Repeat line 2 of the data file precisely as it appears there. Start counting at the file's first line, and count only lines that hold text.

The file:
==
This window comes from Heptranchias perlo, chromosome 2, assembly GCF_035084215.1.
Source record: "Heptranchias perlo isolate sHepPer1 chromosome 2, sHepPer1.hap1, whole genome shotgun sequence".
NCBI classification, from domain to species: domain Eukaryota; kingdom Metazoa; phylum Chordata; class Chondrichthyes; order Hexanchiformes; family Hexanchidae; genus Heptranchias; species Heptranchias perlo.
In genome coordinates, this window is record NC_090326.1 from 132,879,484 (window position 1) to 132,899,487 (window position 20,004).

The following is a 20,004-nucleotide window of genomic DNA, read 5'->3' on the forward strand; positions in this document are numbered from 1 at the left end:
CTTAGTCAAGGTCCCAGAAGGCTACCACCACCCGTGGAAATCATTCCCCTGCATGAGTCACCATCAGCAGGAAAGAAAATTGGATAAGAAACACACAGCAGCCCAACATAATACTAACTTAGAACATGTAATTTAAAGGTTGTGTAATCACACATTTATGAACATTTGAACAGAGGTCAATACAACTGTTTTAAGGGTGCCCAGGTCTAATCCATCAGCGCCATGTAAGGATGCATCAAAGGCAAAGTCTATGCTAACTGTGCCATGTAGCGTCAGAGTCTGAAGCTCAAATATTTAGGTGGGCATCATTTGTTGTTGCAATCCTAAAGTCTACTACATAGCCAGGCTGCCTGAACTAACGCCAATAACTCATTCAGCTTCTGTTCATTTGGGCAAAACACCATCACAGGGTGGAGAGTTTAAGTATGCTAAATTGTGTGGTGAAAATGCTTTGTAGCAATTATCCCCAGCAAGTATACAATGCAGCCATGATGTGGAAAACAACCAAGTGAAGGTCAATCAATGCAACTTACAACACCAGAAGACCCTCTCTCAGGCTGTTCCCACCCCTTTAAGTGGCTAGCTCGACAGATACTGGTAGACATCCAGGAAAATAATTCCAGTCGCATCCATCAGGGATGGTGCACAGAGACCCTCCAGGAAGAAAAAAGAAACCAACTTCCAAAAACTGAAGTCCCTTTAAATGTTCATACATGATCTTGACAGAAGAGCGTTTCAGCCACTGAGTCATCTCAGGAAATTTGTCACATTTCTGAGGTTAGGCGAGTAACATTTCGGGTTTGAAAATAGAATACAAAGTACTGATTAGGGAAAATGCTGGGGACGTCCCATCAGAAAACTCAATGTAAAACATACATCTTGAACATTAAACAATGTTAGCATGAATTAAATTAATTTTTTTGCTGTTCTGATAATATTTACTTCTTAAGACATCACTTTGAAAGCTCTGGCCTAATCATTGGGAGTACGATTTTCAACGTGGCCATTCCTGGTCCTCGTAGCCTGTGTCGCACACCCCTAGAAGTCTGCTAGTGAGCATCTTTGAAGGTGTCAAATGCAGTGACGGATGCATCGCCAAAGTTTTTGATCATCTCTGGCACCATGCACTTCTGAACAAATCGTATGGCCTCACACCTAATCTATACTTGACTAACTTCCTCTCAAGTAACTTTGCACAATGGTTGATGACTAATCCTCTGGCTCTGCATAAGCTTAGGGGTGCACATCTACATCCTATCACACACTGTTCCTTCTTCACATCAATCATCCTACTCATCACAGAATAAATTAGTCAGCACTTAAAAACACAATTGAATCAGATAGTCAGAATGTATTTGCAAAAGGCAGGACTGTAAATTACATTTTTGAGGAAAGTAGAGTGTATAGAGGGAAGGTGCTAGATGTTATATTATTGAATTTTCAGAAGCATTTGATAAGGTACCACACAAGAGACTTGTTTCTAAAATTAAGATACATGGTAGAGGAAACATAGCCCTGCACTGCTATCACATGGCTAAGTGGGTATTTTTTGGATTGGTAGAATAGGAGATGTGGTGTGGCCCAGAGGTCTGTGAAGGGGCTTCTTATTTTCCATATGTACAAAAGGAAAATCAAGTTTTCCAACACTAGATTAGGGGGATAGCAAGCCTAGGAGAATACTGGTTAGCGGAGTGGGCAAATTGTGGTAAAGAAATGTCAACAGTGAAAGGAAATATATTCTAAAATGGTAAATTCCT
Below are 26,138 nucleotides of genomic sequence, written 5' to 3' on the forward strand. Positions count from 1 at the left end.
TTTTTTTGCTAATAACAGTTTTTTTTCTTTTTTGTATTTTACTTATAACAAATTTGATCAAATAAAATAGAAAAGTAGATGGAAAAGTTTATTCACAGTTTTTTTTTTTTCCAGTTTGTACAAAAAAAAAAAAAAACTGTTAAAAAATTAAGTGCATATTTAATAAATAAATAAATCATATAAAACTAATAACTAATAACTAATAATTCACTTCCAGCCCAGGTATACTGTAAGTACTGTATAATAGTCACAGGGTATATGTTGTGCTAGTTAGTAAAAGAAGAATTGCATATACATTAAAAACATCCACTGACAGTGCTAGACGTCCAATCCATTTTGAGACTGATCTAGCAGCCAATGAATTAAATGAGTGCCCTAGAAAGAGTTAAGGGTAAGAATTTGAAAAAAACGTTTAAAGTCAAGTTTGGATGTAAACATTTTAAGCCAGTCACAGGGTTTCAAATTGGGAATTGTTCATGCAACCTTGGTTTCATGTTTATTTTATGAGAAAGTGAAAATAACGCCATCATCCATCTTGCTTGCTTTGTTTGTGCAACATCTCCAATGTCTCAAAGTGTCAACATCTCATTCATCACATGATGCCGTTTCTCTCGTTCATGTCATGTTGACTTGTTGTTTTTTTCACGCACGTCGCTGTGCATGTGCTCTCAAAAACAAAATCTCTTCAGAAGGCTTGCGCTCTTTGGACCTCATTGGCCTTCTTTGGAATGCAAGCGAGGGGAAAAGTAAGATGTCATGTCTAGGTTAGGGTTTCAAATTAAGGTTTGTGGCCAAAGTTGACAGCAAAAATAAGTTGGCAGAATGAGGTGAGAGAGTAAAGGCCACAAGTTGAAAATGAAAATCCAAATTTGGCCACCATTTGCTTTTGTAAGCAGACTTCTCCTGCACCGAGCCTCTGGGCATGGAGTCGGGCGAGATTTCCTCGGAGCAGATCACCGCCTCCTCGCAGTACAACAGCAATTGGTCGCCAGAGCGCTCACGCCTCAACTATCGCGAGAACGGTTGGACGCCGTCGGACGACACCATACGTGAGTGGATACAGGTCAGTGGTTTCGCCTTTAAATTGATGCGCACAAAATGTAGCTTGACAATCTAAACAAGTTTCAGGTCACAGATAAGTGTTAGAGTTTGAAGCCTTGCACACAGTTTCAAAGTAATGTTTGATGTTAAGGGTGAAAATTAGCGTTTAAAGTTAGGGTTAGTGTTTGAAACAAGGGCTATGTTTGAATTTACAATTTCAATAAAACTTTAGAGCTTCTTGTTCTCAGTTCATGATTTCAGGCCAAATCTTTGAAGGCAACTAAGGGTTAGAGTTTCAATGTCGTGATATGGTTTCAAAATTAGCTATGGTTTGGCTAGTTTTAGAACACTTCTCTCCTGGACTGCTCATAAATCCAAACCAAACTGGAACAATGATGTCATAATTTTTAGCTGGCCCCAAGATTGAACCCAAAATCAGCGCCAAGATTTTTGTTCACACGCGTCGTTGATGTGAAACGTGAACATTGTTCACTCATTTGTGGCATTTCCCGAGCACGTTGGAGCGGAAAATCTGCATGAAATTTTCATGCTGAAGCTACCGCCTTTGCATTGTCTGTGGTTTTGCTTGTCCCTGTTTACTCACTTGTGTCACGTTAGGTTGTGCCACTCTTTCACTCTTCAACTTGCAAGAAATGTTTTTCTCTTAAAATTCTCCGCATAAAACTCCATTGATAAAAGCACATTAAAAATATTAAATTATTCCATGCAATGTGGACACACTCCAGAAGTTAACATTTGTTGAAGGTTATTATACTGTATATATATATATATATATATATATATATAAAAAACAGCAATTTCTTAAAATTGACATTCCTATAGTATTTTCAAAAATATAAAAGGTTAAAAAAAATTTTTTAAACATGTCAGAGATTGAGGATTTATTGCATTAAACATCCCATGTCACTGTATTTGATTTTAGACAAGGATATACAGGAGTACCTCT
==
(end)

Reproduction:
Source record: "Heptranchias perlo isolate sHepPer1 chromosome 2, sHepPer1.hap1, whole genome shotgun sequence".